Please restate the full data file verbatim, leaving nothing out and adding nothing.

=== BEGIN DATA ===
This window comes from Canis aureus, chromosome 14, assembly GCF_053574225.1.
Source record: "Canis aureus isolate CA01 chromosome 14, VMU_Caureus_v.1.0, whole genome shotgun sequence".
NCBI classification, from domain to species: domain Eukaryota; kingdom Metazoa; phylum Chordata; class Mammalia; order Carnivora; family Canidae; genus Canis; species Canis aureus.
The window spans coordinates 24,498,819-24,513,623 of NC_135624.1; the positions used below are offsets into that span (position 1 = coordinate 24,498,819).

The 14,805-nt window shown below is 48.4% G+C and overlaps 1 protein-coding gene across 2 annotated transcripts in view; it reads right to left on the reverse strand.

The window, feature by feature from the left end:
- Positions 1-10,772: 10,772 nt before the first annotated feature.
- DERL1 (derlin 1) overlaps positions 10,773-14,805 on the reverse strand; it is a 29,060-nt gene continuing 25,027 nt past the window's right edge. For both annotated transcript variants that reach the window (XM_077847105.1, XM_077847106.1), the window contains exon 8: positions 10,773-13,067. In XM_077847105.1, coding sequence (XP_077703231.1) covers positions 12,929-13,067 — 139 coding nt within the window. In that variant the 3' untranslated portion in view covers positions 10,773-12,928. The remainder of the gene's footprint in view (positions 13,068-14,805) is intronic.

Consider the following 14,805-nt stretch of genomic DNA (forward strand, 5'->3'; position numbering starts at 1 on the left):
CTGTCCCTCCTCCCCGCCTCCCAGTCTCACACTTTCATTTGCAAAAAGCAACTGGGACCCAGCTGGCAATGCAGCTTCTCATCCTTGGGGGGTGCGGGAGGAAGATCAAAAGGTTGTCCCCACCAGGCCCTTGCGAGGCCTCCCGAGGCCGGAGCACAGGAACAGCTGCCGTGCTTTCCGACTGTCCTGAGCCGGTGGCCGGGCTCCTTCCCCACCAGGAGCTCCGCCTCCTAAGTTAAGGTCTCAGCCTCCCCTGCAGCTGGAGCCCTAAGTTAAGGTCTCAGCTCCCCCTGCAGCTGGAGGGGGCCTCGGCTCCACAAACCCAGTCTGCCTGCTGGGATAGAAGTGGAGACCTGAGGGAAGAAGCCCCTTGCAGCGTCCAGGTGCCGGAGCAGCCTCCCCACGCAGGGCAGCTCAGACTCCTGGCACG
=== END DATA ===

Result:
This window comes from Canis aureus, chromosome 14, assembly GCF_053574225.1.
Source record: "Canis aureus isolate CA01 chromosome 14, VMU_Caureus_v.1.0, whole genome shotgun sequence".
NCBI classification, from domain to species: domain Eukaryota; kingdom Metazoa; phylum Chordata; class Mammalia; order Carnivora; family Canidae; genus Canis; species Canis aureus.
The window spans coordinates 24,498,819-24,513,623 of NC_135624.1; the positions used below are offsets into that span (position 1 = coordinate 24,498,819).

The 14,805-nt window shown below is 48.4% G+C and overlaps 1 protein-coding gene across 2 annotated transcripts in view; it reads right to left on the reverse strand.

The window, feature by feature from the left end:
- Positions 1-10,772: 10,772 nt before the first annotated feature.
- DERL1 (derlin 1) overlaps positions 10,773-14,805 on the reverse strand; it is a 29,060-nt gene continuing 25,027 nt past the window's right edge. For both annotated transcript variants that reach the window (XM_077847105.1, XM_077847106.1), the window contains exon 8: positions 10,773-13,067. In XM_077847105.1, coding sequence (XP_077703231.1) covers positions 12,929-13,067 — 139 coding nt within the window. In that variant the 3' untranslated portion in view covers positions 10,773-12,928. The remainder of the gene's footprint in view (positions 13,068-14,805) is intronic.

Consider the following 14,805-nt stretch of genomic DNA (forward strand, 5'->3'; position numbering starts at 1 on the left):
CTGTCCCTCCTCCCCGCCTCCCAGTCTCACACTTTCATTTGCAAAAAGCAACTGGGACCCAGCTGGCAATGCAGCTTCTCATCCTTGGGGGGTGCGGGAGGAAGATCAAAAGGTTGTCCCCACCAGGCCCTTGCGAGGCCTCCCGAGGCCGGAGCACAGGAACAGCTGCCGTGCTTTCCGACTGTCCTGAGCCGGTGGCCGGGCTCCTTCCCCACCAGGAGCTCCGCCTCCTAAGTTAAGGTCTCAGCCTCCCCTGCAGCTGGAGCCCTAAGTTAAGGTCTCAGCTCCCCCTGCAGCTGGAGGGGGCCTCGGCTCCACAAACCCAGTCTGCCTGCTGGGATAGAAGTGGAGACCTGAGGGAAGAAGCCCCTTGCAGCGTCCAGGTGCCGGAGCAGCCTCCCCACGCAGGGCAGCTCAGACTCCTGGCACG